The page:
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Schizophrenic Yet a Good Parent?

by Kristina Randle, Ph.D., LCSW

Having the structure of our family to focus on seemed to help my schizophrenic mother hold it together while we were growing up. We saw her first psychotic episode when I was a senior in high school the oldest child. Mom did spend time in state mental hospitals before she was married. My father was a verbally abusive alcoholic.

Except for some odd behaviors and crying over certain news events and not being much of a conversationalist, my mother was always a very good and loving mother.

Your question is difficult to answer because there are so many variables. There are some studies that show that the children of mothers with schizophrenia tend to fare better than children whose mothers have other disorders such as depression, but the research is mixed.

There are several possible reasons why one child would fare better than others. Let’s use depression as an example. It may be that individuals with depression tend to withdraw and be isolative. Children are egocentric. If a mother is withdrawn and thus not interacting with her children, the child may take it personally, as though it were the child’s fault. The child may misinterpret the mother’s behavior to mean that their mother does not want to be with them. They may feel unloved or unwanted. No parent would intend for their children to feel this way but that can be the outcome.

Alternatively, the nature of schizophrenia is quite different than that of depression. Individuals with schizophrenia may become withdrawn but many do not; it would depend on the type of schizophrenia. A mother who is behaving bizarrely is not likely to be withdrawn or isolative. She may be psychotic, but this would not prohibit her from interacting with her children. The children may not be fully aware that their mother is psychotic and therefore don’t necessarily view her behavior as being a major problem.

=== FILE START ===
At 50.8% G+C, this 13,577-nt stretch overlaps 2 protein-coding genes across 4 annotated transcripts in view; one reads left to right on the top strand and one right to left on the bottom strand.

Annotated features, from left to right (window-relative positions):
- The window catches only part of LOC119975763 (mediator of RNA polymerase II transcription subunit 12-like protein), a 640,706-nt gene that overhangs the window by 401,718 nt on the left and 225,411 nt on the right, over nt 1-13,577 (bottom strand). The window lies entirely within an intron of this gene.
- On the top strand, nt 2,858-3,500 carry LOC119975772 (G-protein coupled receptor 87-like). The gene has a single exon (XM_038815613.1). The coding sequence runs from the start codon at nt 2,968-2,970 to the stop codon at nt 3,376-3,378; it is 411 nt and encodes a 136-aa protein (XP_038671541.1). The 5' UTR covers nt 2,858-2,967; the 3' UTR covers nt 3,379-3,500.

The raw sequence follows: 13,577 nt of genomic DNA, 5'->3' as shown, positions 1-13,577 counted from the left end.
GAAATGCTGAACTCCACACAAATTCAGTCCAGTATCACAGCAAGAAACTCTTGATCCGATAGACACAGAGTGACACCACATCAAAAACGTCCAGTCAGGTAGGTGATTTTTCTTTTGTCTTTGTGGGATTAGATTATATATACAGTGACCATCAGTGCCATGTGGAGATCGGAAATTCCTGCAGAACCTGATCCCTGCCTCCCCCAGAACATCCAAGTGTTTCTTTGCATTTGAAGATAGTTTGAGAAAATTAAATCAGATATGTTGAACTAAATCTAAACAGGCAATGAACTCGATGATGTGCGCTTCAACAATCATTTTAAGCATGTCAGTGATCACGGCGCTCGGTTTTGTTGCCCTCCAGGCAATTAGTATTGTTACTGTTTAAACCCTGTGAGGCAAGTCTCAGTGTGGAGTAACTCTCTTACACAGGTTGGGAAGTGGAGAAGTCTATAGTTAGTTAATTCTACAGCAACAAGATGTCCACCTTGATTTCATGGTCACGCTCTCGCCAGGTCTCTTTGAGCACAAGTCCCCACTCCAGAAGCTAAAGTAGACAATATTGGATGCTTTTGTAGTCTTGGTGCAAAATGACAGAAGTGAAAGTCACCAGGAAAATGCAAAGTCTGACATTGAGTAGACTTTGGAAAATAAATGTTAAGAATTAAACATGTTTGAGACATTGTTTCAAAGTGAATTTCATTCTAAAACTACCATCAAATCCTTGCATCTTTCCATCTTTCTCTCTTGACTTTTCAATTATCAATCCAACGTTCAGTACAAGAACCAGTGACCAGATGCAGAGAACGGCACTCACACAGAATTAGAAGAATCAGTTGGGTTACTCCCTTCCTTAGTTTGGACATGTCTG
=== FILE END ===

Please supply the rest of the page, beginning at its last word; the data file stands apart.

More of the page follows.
Anecdotally, I have worked with families who have reported that when their schizophrenic mother would become “sick” (i.e., be in the midst of a psychotic/schizophrenic episode) she would become fun and gregarious. Her personality would shift from wanting to spend an “average” amount of time with her children to never wanting to leave their presence. From the children’s perspective, they see this change as positive.

It could have been that when your mother was psychotic she was still able to function in a way that did not negatively affect or interfere with her parenting abilities. In addition, if there were siblings in the home, then these relationships could have buffered any negative impact. Another possibility is that when your mother became “sick” the family would grow closer together. Any one of these possibilities could have insulated you from being negatively impacted by your mother’s illness. Count your blessings because not everyone is so fortunate.

I hope this helps to answer your question. You may want to read the work of Diane Marsh. She has done a great deal of research on the effects of children with mentally ill parents. Please take care.

Dr. Kristina Randle

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